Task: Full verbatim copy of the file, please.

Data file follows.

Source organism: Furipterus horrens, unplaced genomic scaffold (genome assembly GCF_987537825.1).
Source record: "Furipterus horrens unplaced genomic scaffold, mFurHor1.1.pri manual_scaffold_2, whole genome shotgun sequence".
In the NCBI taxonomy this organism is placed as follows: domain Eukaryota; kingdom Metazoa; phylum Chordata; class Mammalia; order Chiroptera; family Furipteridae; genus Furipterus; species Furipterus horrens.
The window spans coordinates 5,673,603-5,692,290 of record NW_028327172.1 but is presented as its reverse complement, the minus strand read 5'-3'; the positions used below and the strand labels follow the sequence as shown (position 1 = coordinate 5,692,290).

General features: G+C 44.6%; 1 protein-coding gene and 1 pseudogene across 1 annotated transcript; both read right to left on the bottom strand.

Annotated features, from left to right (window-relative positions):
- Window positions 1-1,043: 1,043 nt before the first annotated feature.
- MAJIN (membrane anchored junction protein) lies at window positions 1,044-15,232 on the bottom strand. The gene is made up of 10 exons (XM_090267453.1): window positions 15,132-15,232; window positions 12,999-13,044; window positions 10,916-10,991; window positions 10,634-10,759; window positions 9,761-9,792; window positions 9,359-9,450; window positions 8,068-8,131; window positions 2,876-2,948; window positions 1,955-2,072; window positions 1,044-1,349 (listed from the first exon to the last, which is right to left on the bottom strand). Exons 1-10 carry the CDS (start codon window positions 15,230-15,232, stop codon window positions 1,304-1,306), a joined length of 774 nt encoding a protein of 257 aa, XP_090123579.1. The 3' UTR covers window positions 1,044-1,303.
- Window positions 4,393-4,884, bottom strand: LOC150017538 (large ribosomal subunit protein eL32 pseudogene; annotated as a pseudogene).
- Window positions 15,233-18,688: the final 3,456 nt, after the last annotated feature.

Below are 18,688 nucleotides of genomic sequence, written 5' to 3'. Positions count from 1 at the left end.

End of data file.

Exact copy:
Source organism: Furipterus horrens, unplaced genomic scaffold (genome assembly GCF_987537825.1).
Source record: "Furipterus horrens unplaced genomic scaffold, mFurHor1.1.pri manual_scaffold_2, whole genome shotgun sequence".
In the NCBI taxonomy this organism is placed as follows: domain Eukaryota; kingdom Metazoa; phylum Chordata; class Mammalia; order Chiroptera; family Furipteridae; genus Furipterus; species Furipterus horrens.
The window spans coordinates 5,673,603-5,692,290 of record NW_028327172.1 but is presented as its reverse complement, the minus strand read 5'-3'; the positions used below and the strand labels follow the sequence as shown (position 1 = coordinate 5,692,290).

General features: G+C 44.6%; 1 protein-coding gene and 1 pseudogene across 1 annotated transcript; both read right to left on the bottom strand.

Annotated features, from left to right (window-relative positions):
- Window positions 1-1,043: 1,043 nt before the first annotated feature.
- MAJIN (membrane anchored junction protein) lies at window positions 1,044-15,232 on the bottom strand. The gene is made up of 10 exons (XM_090267453.1): window positions 15,132-15,232; window positions 12,999-13,044; window positions 10,916-10,991; window positions 10,634-10,759; window positions 9,761-9,792; window positions 9,359-9,450; window positions 8,068-8,131; window positions 2,876-2,948; window positions 1,955-2,072; window positions 1,044-1,349 (listed from the first exon to the last, which is right to left on the bottom strand). Exons 1-10 carry the CDS (start codon window positions 15,230-15,232, stop codon window positions 1,304-1,306), a joined length of 774 nt encoding a protein of 257 aa, XP_090123579.1. The 3' UTR covers window positions 1,044-1,303.
- Window positions 4,393-4,884, bottom strand: LOC150017538 (large ribosomal subunit protein eL32 pseudogene; annotated as a pseudogene).
- Window positions 15,233-18,688: the final 3,456 nt, after the last annotated feature.

Below are 18,688 nucleotides of genomic sequence, written 5' to 3'. Positions count from 1 at the left end.